Once a semester my eldest son’s school send the class pet home with him. It is only a stuffed pet, but we are instructed to take it everywhere we go and to take plenty of pictures. The class pet is named “Harry the Hedgehog”. In true maker fashion, my wife and I wanted to do something different. She decided to make him a scarf, and I decided to make him a house. I had some scrap 1/4″ plywood and a bit of free time. In 30 minutes, I designed the house below and cut it in about 10 minutes. Its amazing how fast you can go from design to real implementation with some of these technologies. Comments are welcome!
Along with the case for the Papilio Pro, I wanted to also make one for the Papilio One. I originally thought they were the same format, but as it turns out they are not. Though I haven’t cut it yet, you can see the photo rendering from solid works. I think it looks pretty spectacular.
One of my friends Xnaron wasn’t happy with the way the arms worked on his rostock max and decided to make a new setup using magnets. The arms are made using carbon fiber tubes with printed end caps. The magnet resides within the cap. The mate for the magnet is a steel ball jbwelded to a screw. I completed the modification and I am really impressed. On one hand its very smooth and stable. The other advantage is that the end is easily swapped. I’ll add some links later. check out the pic …
FPGAs are a technology that I am very enamored by. A long time ago I purchased a de0-nano to learn how to use them. I never really got very far into it because of other priorities and the complexities involved. More recently I decided to get a Papilio Pro which used a xilinx. At the same time, I got a book called “Digital Design and Computer Architecture” which came highly recommended. The advantage of the book is that it takes you from basic digital logic all the way through building your own MIPS computer. Even more advantageous is the coverage of Verilog and VHDL for all examples.
Anyway, it occurred to me in the course of pursuing the book that having a loose board flopping around was less than ideal. I designed a laser cut case for it. I think the result is spectacular.
A friend asked me to make some bronze bushings for him. This was my second time using DolphinCam. I followed a similar path to my previous post on DolphinCam. This time my friend sent a DXF directly. I brought it in to DolphinCad and defined the profiles first.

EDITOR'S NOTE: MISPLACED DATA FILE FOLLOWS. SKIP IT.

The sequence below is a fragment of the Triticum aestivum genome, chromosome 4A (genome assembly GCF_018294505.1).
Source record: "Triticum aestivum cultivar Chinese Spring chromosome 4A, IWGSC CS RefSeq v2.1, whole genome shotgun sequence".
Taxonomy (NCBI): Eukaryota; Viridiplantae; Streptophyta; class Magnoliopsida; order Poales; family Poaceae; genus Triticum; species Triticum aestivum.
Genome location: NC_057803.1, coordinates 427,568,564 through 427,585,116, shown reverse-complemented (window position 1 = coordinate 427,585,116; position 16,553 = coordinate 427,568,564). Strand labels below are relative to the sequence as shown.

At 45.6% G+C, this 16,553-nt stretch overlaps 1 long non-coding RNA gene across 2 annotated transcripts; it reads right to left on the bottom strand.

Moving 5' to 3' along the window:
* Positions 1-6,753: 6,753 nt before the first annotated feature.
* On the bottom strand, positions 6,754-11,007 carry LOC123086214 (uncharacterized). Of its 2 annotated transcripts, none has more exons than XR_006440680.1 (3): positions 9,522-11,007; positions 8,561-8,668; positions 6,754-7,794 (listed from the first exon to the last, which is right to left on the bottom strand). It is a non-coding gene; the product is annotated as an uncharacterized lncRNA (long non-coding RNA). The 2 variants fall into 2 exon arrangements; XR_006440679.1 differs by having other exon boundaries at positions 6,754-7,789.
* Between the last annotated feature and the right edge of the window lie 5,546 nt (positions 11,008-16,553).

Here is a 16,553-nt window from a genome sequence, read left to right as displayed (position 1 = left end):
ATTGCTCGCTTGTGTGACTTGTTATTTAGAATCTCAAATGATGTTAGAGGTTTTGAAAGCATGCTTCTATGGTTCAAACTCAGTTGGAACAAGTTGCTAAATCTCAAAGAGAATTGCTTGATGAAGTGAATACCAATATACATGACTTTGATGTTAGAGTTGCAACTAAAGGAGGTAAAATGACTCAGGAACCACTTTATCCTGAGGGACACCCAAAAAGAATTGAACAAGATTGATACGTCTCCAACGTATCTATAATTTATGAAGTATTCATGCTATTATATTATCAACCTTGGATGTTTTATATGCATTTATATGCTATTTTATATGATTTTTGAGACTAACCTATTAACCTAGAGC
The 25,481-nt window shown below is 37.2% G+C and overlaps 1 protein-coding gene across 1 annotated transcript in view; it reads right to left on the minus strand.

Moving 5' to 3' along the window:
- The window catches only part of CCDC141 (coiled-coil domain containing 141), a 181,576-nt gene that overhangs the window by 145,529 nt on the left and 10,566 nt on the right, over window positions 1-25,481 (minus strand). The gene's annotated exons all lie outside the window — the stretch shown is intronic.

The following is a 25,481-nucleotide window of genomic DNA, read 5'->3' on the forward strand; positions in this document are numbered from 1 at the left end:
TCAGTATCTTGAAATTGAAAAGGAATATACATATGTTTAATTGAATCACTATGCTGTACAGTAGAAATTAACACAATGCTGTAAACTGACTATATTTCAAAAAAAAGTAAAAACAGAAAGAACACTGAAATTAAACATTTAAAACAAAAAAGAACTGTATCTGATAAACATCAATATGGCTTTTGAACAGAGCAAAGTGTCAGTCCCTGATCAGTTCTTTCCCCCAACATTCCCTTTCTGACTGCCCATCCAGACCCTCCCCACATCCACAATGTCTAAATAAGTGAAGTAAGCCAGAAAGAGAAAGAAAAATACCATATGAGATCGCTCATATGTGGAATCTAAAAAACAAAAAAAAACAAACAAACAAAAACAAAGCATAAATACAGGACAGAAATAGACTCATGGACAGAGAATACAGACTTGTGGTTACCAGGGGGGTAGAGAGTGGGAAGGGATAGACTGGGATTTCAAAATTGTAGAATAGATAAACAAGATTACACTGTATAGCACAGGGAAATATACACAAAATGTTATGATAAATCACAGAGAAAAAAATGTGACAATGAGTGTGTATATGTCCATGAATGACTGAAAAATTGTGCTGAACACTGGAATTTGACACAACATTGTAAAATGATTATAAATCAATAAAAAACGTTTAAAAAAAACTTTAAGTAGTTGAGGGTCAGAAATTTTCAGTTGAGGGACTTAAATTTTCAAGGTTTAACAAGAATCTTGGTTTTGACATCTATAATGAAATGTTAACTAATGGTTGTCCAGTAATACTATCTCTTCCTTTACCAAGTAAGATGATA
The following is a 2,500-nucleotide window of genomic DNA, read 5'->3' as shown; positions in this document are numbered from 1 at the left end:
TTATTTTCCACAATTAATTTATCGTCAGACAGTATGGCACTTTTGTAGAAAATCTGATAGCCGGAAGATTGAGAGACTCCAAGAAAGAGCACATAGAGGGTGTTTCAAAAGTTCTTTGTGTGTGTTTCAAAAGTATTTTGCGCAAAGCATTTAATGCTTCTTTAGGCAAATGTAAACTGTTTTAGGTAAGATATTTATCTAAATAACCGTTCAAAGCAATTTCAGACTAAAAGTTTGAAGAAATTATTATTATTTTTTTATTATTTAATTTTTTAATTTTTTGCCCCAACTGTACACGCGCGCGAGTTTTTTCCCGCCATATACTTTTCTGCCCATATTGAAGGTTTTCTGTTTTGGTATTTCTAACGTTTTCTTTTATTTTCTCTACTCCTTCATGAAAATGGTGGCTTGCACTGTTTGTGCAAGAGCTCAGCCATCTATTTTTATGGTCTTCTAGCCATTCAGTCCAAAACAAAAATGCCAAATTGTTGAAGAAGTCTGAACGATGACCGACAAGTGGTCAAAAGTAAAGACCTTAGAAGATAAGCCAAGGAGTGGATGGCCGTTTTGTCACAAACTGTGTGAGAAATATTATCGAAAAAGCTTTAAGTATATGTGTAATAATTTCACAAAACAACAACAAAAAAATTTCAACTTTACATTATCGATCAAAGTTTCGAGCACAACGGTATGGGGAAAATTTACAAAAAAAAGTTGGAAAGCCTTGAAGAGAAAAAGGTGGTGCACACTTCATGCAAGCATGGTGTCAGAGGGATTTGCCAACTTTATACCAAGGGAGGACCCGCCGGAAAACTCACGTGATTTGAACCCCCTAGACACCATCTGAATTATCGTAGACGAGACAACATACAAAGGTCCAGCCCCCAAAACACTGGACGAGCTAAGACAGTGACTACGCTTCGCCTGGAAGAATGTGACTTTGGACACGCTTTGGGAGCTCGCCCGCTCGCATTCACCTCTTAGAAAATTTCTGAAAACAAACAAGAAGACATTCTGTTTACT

Here you can see the outline of one side of the part. Its important to remember that you only want to draw a single side. Defining the profile takes about 1-2 minutes, then you can pull it into DolphinCad. Below is the operation in DolphinCad.
Again, this was extraordinarily simple. This is a part that would have been extraordinarily difficult to do with the wizards or by hand. And I was able to make 12 of these in under an hour because of the simplicity of the software. See a video of some of the cutting below.
After 2 years in the making, I’ve finally anodized my first part. Sort of … As it turns out the wire anodized very well, but the part did not. I will do another run with better surface preparation. I’ll also work to improve the contact with the part.
I’ve done two posts recently on how to use DolphinCam with the lathe. I finally got around to using it with the mill. I’ve included similar screenshots as before. This time there are a few more profiles to worry about.
This one presented a bit of a dilemma. I wanted to cut it out of a piece of aluminum that was a bit bigger than the part. At the same time, I didn’t have a good way to hold down the center once cut. I used the created tabs easily in the software which made it much easier. You can see them in the iso view below.
About a year ago I purchased a precision vise for my mill. Unfortunately it did not come with hold downs that would work with my mill. I finally got around to making them. Though it doesn’t appear so, it was a lot of work to finish all six sides and create the appropriate countersink holes. I need to work on repeatability to make operations easier. These parts were very rewarding to create.
One of the challenges with anodizing is finish preparation prior to the actual procedure. Using a polish wheel is one option, but its very cumbersome. Another option is to use a vibratory tumbler. Below is my first experiment with the tumbler. The green fragments are fiberglass resin. You can see the circulatory motion as the parts move around.
The first experiment had a rusted gear holder (steel) and a sample piece of 6061 aluminum. You can see the progression in the picture below. The time frames are 15m, 1h, 2h, and 3h. Much of the rust has been removed. The aluminum polished well up until it became impregnated with the fiberglass. My next test will be to use ceramics, then fiberglass, then walnut shells. Stay tuned.
One of the things that I’ve been trying to do on my mill/lathe is to make the alignment and calibration easier. One of the add ons for mach3, MachStdMill makes this a lot easier through the use of probes. Unfortunately some of the probes are normally open and some are normally closed. He provides a schematic to make 3 varied probe types work to trigger the same input. I put the board into Eagle and had some made at oshpark. Then I made a 3d printed enclosure for it. You can see the board, and the video below. I’ll upload the Eagle files if anyone is interested.
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